My Journey Since Selling My Company
Welcome, dear readers.
In this blog, I'm going to discuss why I sold my last company and what I’ve been up to since then.
Sections as follows:
Source Accounting - last company
Capital Allocation - what I did with the cash
Personal MBA - what I focused on learning
Power BI - new business idea
Epilepsy - my epilepsy diagnosis
Abandoning Power BI - why I shut down this company
Inaequo - new company
Source Accounting was an accounting practice I founded in 2015 which was focused on SMEs and limited company contractors. I built this company up over 4 years before deciding to exit in 2019.
The client base was made up of around 80% smaller businesses and contractors, and 20% "traditional" companies.
A potential upcoming change to IR35 government legislation meant that operating as a contractor via a limited company was going to be lot trickier which would result in a huge decrease in the TAM (total addressable market) and potentially a loss of lots of clients.
The decision I had to make was:
"Do I cash out my chips now before this law comes in, or do I try and pivot the business?"
I thought long and hard about it and came to the conclusion that I preferred to work with the 20% "traditional" companies by adding real value to the business in a virtual finance director/controller capacity as opposed to just doing the accounts and tax return compliance work for smaller clients.
I decided to cash out my chips.
After speaking to a few potential buyers I managed to secure a successful exit. After the sale, I worked as a consultant for 6 months for the buyer to manage the transition process before exiting the business completely.
What would I have done differently?
I’m comfortable that I made the correct decision to sell the company based on the information I had at that time. Looking back, the things I would have done differently while running the company were:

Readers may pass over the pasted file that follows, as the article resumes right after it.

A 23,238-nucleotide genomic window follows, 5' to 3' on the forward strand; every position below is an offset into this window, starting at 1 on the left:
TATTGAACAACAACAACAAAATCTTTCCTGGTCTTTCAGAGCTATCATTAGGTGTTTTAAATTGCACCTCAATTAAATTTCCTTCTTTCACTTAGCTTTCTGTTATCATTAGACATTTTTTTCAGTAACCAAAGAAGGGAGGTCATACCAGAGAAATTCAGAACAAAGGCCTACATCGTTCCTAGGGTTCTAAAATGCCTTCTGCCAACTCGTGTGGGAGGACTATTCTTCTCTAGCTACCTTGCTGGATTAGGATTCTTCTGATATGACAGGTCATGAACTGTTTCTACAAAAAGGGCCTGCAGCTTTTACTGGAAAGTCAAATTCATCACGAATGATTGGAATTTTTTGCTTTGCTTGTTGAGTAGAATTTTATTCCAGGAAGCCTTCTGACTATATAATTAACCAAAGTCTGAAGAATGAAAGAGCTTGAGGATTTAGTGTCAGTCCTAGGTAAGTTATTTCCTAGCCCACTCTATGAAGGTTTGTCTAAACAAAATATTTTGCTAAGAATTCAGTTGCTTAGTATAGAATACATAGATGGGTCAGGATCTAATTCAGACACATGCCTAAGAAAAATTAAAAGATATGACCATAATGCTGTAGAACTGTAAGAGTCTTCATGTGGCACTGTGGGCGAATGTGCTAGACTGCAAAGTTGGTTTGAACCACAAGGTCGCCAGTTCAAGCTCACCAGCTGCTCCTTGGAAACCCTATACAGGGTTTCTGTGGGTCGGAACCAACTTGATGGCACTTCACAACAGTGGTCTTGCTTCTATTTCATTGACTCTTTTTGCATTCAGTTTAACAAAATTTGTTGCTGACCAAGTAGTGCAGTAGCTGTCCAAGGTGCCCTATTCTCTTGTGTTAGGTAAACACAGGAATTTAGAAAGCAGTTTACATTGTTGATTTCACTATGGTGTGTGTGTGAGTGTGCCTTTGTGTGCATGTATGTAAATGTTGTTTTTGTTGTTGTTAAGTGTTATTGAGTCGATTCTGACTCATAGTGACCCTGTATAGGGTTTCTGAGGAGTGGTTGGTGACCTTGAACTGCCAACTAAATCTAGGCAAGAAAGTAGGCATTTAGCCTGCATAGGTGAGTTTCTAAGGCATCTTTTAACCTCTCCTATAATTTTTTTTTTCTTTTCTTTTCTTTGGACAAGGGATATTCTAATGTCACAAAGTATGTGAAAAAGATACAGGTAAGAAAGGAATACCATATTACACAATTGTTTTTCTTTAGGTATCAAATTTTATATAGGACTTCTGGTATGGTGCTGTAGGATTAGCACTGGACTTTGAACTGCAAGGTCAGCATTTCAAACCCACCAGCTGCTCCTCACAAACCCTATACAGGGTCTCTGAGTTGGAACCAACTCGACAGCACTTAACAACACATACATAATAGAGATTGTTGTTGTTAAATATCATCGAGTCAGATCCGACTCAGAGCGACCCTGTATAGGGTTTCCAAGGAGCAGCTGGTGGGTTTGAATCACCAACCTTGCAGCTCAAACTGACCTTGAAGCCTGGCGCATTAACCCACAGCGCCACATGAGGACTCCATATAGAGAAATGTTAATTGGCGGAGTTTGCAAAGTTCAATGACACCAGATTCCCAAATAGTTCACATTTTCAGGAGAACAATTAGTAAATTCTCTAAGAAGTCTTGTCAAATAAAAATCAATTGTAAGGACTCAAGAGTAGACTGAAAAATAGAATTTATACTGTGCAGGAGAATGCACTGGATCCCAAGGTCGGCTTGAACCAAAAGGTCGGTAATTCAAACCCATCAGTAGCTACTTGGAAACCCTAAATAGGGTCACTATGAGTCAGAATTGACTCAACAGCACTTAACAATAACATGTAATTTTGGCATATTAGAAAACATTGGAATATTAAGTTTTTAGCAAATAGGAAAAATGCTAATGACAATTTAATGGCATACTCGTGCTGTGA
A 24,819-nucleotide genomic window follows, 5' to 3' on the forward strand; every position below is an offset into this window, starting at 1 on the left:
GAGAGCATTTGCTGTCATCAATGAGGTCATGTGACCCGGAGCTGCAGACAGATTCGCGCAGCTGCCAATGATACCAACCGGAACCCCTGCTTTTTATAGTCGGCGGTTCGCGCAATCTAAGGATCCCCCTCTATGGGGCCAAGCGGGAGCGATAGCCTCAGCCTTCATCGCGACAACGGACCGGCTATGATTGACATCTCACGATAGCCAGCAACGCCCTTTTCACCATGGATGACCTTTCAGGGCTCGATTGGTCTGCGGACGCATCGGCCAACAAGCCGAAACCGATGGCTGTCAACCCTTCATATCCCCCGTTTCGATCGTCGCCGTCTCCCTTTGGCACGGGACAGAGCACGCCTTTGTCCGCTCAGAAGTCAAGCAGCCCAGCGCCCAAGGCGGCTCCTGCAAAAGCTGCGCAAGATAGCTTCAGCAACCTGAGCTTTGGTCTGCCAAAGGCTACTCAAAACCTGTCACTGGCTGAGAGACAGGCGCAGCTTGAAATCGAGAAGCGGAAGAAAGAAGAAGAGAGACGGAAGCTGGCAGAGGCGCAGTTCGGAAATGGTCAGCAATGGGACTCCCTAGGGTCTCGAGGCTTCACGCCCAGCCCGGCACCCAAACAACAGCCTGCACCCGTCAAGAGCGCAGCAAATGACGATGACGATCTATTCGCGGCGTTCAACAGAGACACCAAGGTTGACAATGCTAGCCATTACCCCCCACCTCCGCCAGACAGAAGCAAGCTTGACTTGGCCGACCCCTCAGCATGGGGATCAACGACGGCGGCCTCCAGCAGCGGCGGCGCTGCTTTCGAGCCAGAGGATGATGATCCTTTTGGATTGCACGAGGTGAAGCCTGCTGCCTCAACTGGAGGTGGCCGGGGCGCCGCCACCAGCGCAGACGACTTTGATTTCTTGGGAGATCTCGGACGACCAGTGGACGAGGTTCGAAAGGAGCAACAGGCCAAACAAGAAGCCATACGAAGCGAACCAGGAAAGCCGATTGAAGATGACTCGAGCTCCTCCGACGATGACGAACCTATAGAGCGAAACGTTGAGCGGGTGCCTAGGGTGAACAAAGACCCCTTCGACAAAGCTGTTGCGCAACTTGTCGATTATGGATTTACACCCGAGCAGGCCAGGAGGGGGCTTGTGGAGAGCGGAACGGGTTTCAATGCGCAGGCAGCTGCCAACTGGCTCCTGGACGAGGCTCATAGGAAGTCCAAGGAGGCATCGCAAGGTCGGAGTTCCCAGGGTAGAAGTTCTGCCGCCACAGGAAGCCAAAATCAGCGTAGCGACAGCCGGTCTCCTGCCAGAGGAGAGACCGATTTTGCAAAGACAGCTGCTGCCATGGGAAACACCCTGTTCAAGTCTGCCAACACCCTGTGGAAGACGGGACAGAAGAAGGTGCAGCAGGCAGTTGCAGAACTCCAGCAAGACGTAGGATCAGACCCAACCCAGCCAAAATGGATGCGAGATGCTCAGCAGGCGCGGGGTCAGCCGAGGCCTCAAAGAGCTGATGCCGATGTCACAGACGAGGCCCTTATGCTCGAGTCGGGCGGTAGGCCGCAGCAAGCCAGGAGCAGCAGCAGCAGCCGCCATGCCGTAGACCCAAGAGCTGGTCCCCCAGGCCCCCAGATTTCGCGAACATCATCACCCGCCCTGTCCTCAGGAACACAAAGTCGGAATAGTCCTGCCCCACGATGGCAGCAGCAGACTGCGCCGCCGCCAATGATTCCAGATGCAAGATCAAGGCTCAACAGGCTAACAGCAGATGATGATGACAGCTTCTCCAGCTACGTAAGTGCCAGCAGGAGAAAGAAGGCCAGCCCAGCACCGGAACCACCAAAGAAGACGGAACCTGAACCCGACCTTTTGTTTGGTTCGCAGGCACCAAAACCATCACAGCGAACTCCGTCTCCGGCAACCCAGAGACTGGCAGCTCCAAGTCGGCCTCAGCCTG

Marketing spend - the vast majority of new leads came by offering an amazing service to existing clients, which resulted in a steady stream of referrals. As a result, my marketing spend was peanuts compared to what it should have been if I was truly focusing on growth.
Hire earlier - even in the later years I was still spending around 60% of my time doing client work. I should have hired additional staff earlier so I could spend more time “on the business” instead of “in the business”. I won’t make this mistake again.
Social media presence - having a strong social media presence is a huge advantage and can result in big opportunities. It’s like investing - the sooner you start, the more compounding the effects.
I used the cash & final dividends from the sale in the following ways:
I angel invested a portion of capital in a fintech startup (currently in stealth mode) founded by an amazing entrepreneur with who I’ve had the pleasure of working with over the last 4-5 years.
I’ve got high hopes for this one and it could be a real game-changer on a global scale. I’m sure I’ll be writing a blog on this in the future!
I invested the majority of the cash into a mixed portfolio predominantly made up of tech stocks. My current portfolio is as follows: